about 3 years ago • 3 mins
DoorDash will start next year feeling reinvigorated: the food delivery service hit the stock market on Wednesday, and investors initially sent its shares up 80% 🥘
What does this mean?
Just like Deliveroo, Just Eat Takeaway.com, and Uber Eats, DoorDash delivers meals straight to the homes of hungry diners. And with 50% of the US food delivery market to its name, the company’s done well from a pandemic that’s had people ordering more than they might’ve if restaurants were open. In the first nine months of 2020, in fact, DoorDash processed food orders worth $16.5 billion – three times more than the same time last year. That means it’s earned a lot more in commission, as well as laid the groundwork for a successful initial public offering (IPO).
And that’s exactly what it got: DoorDash raised $3.4 billion from its IPO after having hiked its starting share price twice in the last week 📈 That put the entire company’s valuation at $38 billion – making it one of the US’s biggest IPOs this year.
Why should I care?
The bigger picture: ‘Tis the season.
December is typically a quiet month for stock markets, but this year is anything but typical 🙄 DoorDash will be followed onto the stock market on Thursday by Airbnb – whose shares are looking increasingly expensive – and next week by ecommerce platform Wish. And before the year’s out, they’ll be joined by fintech Affirm and children’s game company Roblox too.
For you personally: Room for a small one?
The privilege of buying into a company before it’s public is almost exclusively reserved for venture capital and private equity firms ⛔️ But there are a couple of ways you can get ahead of the game too: you could “angel invest” in the next big thing through personal connections or crowdfunding platforms, or find a broker that offers “grey markets”, which let you speculate on a company’s share price before it lists.
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Campbell served up stronger-than-expected quarterly earnings on Wednesday, but the soup-maker left a suspicious aftertaste in investors’ mouths 🥫
What does this mean?
Ordinarily, investors might’ve been happy with an update like this one. Campbell’s profit, after all, beat investors’ forecasts last quarter, thanks in part to lower-than-expected marketing expenses. Its revenue did too: sales came in ahead of expectations partly because Campbell reduced its promotional offers, forcing customers to pay more.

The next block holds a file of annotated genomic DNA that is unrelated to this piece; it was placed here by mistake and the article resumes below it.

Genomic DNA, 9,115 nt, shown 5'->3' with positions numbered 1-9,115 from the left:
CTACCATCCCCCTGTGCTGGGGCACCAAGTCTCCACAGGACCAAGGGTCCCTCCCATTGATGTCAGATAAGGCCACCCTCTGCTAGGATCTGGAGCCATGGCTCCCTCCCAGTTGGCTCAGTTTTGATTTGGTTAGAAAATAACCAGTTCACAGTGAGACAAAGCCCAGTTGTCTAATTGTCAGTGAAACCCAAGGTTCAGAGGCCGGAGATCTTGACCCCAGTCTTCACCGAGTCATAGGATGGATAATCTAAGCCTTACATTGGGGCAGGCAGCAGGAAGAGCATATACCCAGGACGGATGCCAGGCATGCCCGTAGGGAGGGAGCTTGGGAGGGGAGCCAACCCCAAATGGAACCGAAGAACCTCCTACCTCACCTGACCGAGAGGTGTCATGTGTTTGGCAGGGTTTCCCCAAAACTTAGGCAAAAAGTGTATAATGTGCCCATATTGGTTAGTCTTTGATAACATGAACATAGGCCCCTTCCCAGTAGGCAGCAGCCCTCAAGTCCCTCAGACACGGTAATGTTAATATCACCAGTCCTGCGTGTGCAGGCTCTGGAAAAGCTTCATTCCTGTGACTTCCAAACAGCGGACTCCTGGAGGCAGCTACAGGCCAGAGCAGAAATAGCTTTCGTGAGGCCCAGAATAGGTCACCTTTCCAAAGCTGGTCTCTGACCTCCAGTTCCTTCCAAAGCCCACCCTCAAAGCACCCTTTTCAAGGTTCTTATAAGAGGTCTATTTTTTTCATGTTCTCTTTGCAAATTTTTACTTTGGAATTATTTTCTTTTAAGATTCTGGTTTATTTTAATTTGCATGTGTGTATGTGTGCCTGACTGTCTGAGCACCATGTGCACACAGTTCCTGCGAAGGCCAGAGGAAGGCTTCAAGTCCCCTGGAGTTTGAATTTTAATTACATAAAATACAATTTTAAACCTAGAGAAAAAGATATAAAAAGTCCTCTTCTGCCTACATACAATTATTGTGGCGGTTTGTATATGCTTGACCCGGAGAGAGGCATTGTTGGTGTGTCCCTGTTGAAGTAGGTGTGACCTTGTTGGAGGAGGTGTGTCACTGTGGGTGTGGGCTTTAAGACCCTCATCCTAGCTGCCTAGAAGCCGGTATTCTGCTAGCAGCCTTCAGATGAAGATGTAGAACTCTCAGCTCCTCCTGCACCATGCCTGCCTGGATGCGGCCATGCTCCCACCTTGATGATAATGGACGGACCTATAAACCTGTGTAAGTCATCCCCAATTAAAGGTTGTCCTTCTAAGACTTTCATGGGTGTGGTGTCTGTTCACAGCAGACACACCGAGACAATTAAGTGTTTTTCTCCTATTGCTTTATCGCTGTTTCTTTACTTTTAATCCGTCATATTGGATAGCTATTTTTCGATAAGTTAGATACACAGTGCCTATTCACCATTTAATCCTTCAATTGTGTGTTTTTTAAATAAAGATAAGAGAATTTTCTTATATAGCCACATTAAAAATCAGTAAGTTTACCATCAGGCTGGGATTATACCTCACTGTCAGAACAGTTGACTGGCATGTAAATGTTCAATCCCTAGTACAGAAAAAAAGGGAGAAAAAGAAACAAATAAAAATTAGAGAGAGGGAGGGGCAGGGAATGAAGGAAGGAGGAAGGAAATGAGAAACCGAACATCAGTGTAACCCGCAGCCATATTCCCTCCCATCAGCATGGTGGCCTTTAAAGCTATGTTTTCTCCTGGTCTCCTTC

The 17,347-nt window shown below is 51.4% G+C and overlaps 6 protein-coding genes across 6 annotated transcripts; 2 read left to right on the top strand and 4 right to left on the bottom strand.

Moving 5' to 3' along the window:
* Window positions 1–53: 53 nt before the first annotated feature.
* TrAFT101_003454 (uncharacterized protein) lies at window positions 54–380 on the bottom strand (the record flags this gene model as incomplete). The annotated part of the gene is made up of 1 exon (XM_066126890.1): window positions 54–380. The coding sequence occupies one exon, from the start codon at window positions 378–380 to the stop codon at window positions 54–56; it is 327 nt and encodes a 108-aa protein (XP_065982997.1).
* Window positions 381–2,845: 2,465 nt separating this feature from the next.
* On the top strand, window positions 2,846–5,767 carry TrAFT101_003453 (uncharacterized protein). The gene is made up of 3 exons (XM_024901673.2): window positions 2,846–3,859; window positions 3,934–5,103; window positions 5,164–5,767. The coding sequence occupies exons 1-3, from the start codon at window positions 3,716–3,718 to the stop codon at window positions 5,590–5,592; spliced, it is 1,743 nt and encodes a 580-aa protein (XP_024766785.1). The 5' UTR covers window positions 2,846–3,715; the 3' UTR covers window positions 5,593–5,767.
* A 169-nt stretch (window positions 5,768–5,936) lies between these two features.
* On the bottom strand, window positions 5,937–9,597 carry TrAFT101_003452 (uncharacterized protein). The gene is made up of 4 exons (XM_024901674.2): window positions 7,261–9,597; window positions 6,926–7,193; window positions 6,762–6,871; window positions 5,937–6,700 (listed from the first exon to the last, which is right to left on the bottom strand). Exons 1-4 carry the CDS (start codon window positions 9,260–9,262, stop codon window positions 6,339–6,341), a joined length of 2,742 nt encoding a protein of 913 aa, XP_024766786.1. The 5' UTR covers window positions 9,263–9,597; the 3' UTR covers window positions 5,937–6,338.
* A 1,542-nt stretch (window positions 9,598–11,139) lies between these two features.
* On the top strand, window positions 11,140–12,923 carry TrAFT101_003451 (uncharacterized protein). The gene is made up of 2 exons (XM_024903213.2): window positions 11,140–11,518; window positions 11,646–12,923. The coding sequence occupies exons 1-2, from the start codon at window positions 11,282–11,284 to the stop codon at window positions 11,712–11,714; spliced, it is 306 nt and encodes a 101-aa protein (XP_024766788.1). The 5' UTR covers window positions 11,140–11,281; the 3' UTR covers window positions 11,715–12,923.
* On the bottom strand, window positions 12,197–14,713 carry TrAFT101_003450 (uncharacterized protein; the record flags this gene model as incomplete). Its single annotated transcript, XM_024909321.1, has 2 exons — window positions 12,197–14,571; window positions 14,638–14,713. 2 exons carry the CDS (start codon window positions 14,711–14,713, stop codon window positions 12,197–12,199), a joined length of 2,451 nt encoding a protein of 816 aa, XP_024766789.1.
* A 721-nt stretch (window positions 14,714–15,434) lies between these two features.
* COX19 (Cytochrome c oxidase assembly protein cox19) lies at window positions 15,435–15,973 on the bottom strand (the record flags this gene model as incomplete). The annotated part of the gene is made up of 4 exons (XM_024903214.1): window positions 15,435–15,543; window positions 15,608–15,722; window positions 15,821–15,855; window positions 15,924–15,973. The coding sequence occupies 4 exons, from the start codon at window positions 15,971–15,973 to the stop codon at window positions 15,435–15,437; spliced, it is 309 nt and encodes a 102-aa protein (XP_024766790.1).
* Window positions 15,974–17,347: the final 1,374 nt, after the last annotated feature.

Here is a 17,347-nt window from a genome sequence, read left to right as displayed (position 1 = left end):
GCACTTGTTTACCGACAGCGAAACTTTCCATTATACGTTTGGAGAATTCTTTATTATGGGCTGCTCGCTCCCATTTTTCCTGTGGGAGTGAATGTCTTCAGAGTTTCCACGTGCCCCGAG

On this occasion, though, analysts were worried that the “quality” of the update suggested weak earnings could be on the way. For one, Campbell had previously promised to increase, not cut back, its marketing spend relative to its sales 📊 And for another, its decision not to invest in promotions was a dubious one, considering a resurgent coronavirus was making shoppers prioritize cost-effectiveness once again. And that could mean it’ll struggle both to hold on to old customers and win over new ones…
Why should I care?
For markets: Look on the bright side.
Campbell’s shares fell 2% on Wednesday, even as US stocks overall rose to a record high. But that drop might’ve been worse if Campbell hadn’t announced a higher-than-expected dividend 💵 Spare a thought, then, for wholesale grocery distributor United Natural Foods, whose shares fell 11% on Wednesday after it revealed lower-than-expected quarterly earnings – with no dividend-colored lining to speak of.
The bigger picture: Flavor of the month.
Investors are increasingly eyeing up smaller companies’ shares, as well as those of “cyclicals” like autos and construction that tend to do well in an economic recovery 👀 And as we move into said recovery and away from recession, it’ll likely be consumer staples like Campbell – which are generally expected to thrive when the going’s rough – that are scrubbed off the “flavor of the month” chalkboard.
Disclaimer: These articles are provided for information purposes only. Occasionally, an opinion about whether to buy or sell a specific investment may be provided. The content is not intended to be a personal recommendation to buy or sell any financial instrument or product, or to adopt any investment strategy as it is not provided based on an assessment of your investing knowledge and experience, your financial situation or your investment objectives. The value of your investments, and the income derived from them, may go down as well as up. You may not get back all the money that you invest. The investments referred to in this article may not be suitable for all investors, and if in doubt, an investor should seek advice from a qualified investment advisor.